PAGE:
Pulse repetition frequency
The pulse repetition frequency (PRF) is the number of pulses of a repeating signal in a specific time unit, normally measured in pulses per second. The term is used within a number of technical disciplines, notably
In radar, a radio signal of a particular
The PRF is one of the defining characteristics of a radar system, which normally consists of a powerful transmitter and sensitive receiver connected to the same antenna. After producing a brief pulse of radio signal, the transmitter is turned off in order for the receiver units to hear the reflections of that signal off distant targets. Since the radio signal has to travel out to the target and back again, the required inter-pulse quiet period is a function of the radar's desired range. Longer periods are required for longer range signals, requiring lower PRFs. Conversely, higher PRFs produce shorter maximum ranges, but broadcast more pulses, and thus radio energy, in a given time. This creates stronger reflections that make detection easier. Radar systems must balance these two competing requirements.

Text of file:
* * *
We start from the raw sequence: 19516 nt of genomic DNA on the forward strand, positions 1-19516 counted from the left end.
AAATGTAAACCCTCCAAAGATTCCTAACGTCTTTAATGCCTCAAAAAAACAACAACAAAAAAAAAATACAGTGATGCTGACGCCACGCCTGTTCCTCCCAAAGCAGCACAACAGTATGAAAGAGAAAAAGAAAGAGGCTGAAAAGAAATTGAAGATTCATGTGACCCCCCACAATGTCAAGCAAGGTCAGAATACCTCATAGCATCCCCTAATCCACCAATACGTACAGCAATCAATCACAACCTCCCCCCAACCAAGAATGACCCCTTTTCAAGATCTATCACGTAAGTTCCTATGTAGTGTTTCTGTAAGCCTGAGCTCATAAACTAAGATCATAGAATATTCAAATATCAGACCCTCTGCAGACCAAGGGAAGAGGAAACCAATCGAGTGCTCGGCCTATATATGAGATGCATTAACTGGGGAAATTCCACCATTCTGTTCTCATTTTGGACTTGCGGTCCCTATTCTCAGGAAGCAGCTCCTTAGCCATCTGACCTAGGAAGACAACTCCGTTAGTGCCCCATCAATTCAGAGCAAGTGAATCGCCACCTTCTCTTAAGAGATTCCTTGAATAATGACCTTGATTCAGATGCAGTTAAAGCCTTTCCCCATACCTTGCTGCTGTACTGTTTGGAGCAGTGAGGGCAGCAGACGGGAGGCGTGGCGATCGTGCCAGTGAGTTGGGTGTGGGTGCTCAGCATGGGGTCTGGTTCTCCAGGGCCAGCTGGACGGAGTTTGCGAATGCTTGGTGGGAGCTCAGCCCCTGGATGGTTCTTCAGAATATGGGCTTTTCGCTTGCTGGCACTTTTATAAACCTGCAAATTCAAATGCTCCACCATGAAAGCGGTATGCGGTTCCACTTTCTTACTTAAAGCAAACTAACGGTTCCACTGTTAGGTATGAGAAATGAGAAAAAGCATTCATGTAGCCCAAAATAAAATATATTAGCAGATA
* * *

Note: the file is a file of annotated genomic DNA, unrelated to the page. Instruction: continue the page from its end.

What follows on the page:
Using older electronics, PRFs were generally fixed to a specific value, or might be switched among a limited set of possible values. This gives each radar system a characteristic PRF, which can be used in
Electromagnetic (radio or sound) waves are conceptually pure single frequency phenomena while pulses may be mathematically thought of as composed of a number of pure frequencies that sum and nullify in interactions that create a pulse train of the specific amplitudes, PRRs, base frequencies, phase characteristics, et cetera (See